said, it was remarkable only one voice had been raised in favour of the Bill, and that came from Edinburgh. He did not attribute motives to the lawyers of Edinburgh or any one else, but assumed that the opinions expressed on both sides were conscientious views as to what was most conducive to the welfare of the country. But the whole of the country was against the opinions expressed from Edinburgh, and he thought that fact was sufficient to call for a postponement of the Lord Advocate's plan. They wanted to get rid of a double search, and the Bill did not affect that object, it simply removed one set of registers from the county town in Edinburgh. It was said that the Bill would save £7,000 a year, but the real question was which was the best thing to do—to maintain two searches, removing twenty county registers to Edinburgh, or to do away with the borough register and leave the county registers as they were. He could see no advantage in removing the registers from the counties to Edinburgh. Well, it was said in Ireland it was done so, and that might be a good argument if they were establishing the registry for the first time in Scotland, but as it already existed and was working well, the feelings of the people of Scotland should be considered, and they were not in favour of the centralization. If the Lord Advocate had confidence in the principle of his measure, surely the more it was ventilated the more it would gain the support of the country. But, said the hon. and learned Gentleman, the more the Bill is delayed the more opposition it is likely to meet with. Surely there could not be a stronger argument against the Bill than this. The Lord Advocate told them that there was an excess of receipts of £5,000 over and above the requirements of the present system. This money went to the Consolidated Fund. Now, was it right or just that the people should be taxed for the sake of the Consolidated Fund? And then, with regard to another point, it was said that the second reading of this Bill might be carried, and it could be altered in Committee. He (Mr. Craufurd) objected to their doing anything of the kind. They objected to the Bill, and he contended that the second reading was the proper time to enter their protest against the Bill being proceeded with. In conclusion, he pressed upon the Lord Advocate the advisability of withdrawing the Bill, in deference to the wishes which had been so generally expressed by the Scotch Members.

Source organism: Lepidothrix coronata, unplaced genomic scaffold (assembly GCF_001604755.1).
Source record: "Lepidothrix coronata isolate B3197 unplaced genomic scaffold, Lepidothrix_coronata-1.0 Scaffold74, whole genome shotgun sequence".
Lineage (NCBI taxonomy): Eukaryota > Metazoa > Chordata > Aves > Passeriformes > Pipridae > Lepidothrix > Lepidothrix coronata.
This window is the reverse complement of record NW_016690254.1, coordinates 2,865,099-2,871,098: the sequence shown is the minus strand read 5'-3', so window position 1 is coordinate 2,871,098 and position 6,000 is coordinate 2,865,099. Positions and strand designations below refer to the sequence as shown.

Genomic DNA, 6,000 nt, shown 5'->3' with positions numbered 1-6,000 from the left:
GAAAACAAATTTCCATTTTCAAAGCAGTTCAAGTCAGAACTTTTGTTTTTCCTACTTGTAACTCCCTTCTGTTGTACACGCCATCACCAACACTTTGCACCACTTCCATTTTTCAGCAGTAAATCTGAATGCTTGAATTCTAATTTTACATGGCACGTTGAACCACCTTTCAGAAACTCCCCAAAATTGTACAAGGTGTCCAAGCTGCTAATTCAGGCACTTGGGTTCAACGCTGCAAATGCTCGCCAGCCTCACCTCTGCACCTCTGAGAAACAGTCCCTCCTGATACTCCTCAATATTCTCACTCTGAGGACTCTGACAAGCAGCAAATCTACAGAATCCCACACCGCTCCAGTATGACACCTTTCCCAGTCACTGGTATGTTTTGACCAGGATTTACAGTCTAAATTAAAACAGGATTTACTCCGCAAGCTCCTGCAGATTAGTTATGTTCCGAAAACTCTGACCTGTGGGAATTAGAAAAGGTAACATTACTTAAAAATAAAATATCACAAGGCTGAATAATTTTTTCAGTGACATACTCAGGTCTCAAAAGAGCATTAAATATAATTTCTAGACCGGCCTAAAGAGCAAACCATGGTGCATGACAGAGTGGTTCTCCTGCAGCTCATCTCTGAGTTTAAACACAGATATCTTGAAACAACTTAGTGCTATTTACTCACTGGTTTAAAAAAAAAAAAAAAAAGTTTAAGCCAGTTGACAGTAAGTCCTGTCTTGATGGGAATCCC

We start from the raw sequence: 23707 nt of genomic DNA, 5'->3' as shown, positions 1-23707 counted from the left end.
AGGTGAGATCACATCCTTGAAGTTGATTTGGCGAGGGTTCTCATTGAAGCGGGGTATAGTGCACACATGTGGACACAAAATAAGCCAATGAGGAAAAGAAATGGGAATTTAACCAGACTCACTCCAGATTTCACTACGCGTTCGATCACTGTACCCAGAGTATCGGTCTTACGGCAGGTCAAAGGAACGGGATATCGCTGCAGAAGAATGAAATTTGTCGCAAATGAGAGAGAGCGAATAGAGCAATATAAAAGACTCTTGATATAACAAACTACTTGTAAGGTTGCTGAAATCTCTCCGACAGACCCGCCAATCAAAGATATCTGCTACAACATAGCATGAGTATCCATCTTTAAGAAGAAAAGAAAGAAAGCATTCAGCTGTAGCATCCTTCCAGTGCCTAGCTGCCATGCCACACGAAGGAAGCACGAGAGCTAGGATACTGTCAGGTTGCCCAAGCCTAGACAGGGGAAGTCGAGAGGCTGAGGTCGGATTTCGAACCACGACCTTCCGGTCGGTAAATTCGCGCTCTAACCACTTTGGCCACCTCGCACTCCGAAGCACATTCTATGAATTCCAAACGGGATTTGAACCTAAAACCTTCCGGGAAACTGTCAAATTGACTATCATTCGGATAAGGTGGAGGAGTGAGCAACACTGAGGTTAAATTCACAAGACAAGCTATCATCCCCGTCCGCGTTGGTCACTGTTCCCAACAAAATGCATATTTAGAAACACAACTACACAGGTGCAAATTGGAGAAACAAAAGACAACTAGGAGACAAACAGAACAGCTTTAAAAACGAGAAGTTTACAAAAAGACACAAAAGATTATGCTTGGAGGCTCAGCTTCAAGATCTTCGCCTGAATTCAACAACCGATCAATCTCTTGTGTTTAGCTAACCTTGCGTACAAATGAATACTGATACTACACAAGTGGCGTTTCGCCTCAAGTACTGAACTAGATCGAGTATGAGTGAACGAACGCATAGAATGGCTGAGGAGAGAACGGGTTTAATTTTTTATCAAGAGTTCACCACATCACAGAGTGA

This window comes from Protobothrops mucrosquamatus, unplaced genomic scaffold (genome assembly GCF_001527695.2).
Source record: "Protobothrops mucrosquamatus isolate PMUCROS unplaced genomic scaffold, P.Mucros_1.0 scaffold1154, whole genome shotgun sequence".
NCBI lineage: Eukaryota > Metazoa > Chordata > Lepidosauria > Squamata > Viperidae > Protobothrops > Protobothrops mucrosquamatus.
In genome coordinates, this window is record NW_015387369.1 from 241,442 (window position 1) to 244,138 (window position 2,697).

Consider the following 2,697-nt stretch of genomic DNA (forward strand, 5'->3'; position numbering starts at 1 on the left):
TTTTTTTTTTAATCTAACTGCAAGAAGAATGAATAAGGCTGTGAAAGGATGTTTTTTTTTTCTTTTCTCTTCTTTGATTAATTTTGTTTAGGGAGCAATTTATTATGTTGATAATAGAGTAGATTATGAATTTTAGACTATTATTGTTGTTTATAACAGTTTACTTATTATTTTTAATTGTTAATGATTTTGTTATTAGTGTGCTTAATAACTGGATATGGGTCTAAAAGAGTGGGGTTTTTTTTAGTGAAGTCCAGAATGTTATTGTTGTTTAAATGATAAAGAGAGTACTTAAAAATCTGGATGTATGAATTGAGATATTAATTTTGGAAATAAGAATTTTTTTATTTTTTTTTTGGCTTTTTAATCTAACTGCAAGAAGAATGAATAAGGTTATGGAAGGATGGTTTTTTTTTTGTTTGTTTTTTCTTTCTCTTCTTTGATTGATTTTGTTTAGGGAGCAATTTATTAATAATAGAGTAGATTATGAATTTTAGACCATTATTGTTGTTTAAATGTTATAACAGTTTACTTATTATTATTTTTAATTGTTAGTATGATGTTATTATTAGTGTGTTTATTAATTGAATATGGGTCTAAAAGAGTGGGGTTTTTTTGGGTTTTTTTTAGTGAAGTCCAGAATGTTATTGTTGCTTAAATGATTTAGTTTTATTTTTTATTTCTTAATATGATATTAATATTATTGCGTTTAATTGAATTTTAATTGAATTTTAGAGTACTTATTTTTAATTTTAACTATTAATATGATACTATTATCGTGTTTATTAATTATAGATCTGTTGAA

said, that as all the arguments had been one way it would be unnecessary for him to detain the House at any length, but he trusted that his right hon. and learned Friend the Lord Advocate would not press this measure on at present. The petitions against it were signed by ablest men in Scotland, and the Council of the Society of Solicitors, the Lord Advocate's own friends, had in a report presented to a meeting held on the 6th inst. referred to the limited time which had been allowed for the consideration of the measure. Public feeling in Scotland at the present time was decidedly opposed to the plan proposed by the right hon. Gentleman, though not to the object which he had in view—namely, the simplification of the registration system. He implored his right hon. and learned Friend to give more time for the consideration of the measure.